Kiev day 1: Travelling

My normal routine is to write a piece the night before it is published giving me a sleep to think about it before I hit the go button. This week may get a little chaotic. I am away in Kiev for the week and will try to keep up the work although the attractions of Sasha may prove a sore temptation.

I hope to write a reflection or two about life in Ukraine and avoid having to think about seven mortal sins, the NHS or economics, but if I fall short and fail to report one day I apologise in advance. However, you can take solace in knowing that your disappointment is a consequence of me enjoying myself.

I fly to Kiev on a British Airways. The taxi comes at 5:40 and the flight will be just before 8am this morning and so unless you are awake very early I will already be in the air. All this means a very early start and as you may have already learnt, I am not great in the mornings.

Worse I have had to leave extra time because it is a Monday morning and I remember how busy the airports can be with all the business travel at the start of the week. And then there is the M25, the road to Heathrow. It is busy at all times but again Monday rush hour can be a disaster. Finally, the weather forecast is not good; maybe some ice.

So, it will still be dark and unspeakably early when the taxi arrives and if not in the taxi, then waiting in departures and on the three-hour flight I will take every chance to sleep. I’m lucky like that. I can sleep on a plane. I have been known to be asleep seconds after the front wheels lift but that was in Virgin business class coming back overnight from Boston.

I get excited by flying and all that is ahead of me. Sometimes, at night I will stand outside in the garden watching planes heading in and out of London’s airports and wish I was on them. Airports enliven me.

I have vivid memories of my first journey to Malawi and the excitement of flying over the red soils of Africa. I had no idea what was ahead of me and it was an adventure.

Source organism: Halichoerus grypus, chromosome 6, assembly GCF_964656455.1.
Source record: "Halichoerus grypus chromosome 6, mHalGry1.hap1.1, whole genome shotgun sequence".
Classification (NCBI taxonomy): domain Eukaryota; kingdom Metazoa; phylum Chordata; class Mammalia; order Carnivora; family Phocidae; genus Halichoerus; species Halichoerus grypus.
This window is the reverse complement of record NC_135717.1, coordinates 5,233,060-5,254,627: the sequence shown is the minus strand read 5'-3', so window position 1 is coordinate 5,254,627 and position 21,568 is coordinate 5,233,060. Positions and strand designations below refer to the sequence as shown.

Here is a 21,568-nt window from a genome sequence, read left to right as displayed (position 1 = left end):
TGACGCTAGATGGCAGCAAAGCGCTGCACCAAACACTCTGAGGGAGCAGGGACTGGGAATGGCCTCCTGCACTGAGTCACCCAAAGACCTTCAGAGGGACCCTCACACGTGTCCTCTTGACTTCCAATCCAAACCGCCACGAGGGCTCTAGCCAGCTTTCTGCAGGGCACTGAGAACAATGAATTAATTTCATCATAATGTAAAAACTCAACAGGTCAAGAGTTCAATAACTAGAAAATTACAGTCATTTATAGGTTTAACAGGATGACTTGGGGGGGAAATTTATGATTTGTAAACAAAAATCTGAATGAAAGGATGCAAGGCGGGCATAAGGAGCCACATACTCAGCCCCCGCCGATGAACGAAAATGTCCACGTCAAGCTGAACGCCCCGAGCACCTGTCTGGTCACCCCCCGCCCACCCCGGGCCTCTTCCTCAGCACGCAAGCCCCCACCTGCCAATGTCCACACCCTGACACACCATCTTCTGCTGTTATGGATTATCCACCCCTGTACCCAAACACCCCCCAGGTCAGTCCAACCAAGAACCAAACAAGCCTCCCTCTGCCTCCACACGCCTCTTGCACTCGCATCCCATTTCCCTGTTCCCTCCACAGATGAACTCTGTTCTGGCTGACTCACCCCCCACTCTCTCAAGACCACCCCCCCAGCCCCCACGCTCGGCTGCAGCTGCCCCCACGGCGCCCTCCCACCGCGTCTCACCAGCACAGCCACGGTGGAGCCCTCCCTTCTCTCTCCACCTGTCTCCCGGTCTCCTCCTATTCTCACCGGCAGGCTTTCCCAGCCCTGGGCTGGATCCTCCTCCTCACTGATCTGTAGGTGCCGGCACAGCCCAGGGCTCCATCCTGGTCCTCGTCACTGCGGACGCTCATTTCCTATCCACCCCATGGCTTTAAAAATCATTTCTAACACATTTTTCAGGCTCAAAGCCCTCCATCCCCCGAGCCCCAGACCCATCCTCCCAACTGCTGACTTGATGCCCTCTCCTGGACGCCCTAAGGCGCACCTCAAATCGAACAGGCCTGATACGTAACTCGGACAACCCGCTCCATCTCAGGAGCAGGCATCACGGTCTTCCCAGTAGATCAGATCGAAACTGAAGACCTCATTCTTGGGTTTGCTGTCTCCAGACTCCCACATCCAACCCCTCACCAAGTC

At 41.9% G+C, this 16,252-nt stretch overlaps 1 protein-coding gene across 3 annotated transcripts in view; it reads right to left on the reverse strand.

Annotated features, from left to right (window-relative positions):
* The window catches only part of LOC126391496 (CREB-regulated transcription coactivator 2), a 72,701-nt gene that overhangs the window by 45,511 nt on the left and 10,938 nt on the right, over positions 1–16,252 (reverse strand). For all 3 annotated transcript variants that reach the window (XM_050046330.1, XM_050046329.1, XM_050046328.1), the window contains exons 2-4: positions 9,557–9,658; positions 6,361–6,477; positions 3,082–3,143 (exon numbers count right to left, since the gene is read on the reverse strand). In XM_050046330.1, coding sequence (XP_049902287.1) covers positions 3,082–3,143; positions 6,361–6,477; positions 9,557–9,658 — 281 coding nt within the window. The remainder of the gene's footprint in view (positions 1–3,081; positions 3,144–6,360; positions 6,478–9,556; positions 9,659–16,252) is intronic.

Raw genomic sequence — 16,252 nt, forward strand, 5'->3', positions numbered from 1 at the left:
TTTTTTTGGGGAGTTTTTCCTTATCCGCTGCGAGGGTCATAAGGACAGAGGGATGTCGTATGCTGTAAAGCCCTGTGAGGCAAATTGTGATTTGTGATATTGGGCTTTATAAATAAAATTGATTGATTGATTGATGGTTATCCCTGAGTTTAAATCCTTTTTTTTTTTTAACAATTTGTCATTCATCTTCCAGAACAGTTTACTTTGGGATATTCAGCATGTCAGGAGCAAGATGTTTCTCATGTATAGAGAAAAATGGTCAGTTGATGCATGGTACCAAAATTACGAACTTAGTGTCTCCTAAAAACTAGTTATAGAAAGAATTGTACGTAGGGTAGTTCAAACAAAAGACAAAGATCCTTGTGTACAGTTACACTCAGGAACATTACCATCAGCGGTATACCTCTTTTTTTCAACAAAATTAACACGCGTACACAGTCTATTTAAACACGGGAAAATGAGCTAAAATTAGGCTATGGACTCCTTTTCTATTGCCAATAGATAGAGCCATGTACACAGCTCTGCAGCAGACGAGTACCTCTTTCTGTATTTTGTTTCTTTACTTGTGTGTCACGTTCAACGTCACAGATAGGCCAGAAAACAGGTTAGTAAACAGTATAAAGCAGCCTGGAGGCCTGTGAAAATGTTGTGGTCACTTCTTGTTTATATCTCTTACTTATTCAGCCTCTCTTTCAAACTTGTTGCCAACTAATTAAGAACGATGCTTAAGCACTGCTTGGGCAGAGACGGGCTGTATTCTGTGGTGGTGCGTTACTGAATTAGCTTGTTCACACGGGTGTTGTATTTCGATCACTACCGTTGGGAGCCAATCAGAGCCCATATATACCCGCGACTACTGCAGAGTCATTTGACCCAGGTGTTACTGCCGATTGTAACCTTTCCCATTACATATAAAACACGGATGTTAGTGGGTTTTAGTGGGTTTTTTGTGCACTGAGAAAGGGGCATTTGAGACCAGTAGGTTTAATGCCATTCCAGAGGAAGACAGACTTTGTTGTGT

When my three months were up and it was time to leave Africa, I used three weeks of annual holiday to get back to London stopping off at every city I could find on the route. This took me among others I can’t remember from Nairobi, to Addis Ababa, Cairo, and Paris.

Without the advantages of the internet I booked the trip always making sure that there was the statutory minimum transfer time between the flights. This was a ploy I thought about after I learnt that it is the responsibility of the airline to pay for your accommodation if their flights are late and you miss the onwards travel.

The plan had to work as I didn’t have enough money for all the nights I was away. Fortunately, I missed most of the transfers and stayed in good hotels with a big thank you to the airlines.

My first business class flight was to New York. A private client at Coopers wanted an analyst to fly over to the USA and prepare the financial prospectus for funding a new venture. I made two trips. The first was to New York and I stayed in the Gotham Hotel and couldn’t stop humming the Batman theme. I also remember the limo sent to collect me that was so friggin large that I was sure it was wider than my own Mini at home was long.

My second trip for this client was to his office in Newport, Rhode Island. It was the summer and I was given a room in his home which he shared with his mother. Well, it wasn’t just a room but more like the wing of his house.

This was the summer season in Newport and our work was always suspended at lunchtime, so we could go to the famous Yacht Club. There are some priorities not to be ignored. I did a good job on my forecasts even though this project was never going to be successful. Client confidentiality prohibits me from saying how we were going to legally export gold from sanctioned South Africa into the souks of the Middle East.

Apart from the interesting work my most significant achievement was at lunchtime teaching Gloria Vanderbilt to roller skate around the swimming pool. Although thirty years my senior we struck up a good, fun but very temporary relationship.

My English accent became exaggerated as it seemed to make me someone everyone wanted to talk to. Not least among these was Nonie Drexel a beautiful and very eligible, young woman. The impression she made on me can be recognised that of all the people I have met I can still remember her name. I understand she now lives happily in Scotland.

As the flight gets close to Kiev I will switch on my phone. I know I shouldn’t do that, but the anticipation is great and there is an excitement as I plot our route into Borispol Airport with my GPS map. As you may have gathered this Is not the first time I have done this. Normally, I will start when we are about 20 minutes out while we are flying over somewhere near Lutsk.

It is a holiday but there will be some work. I need to do some location hunting for my next book and maybe try and meet some local businessmen.

I am there until next Sunday and already I am not looking forward to leaving, but that is the wrong attitude. We will live this week fully and delay any thoughts of departure day to the last moment.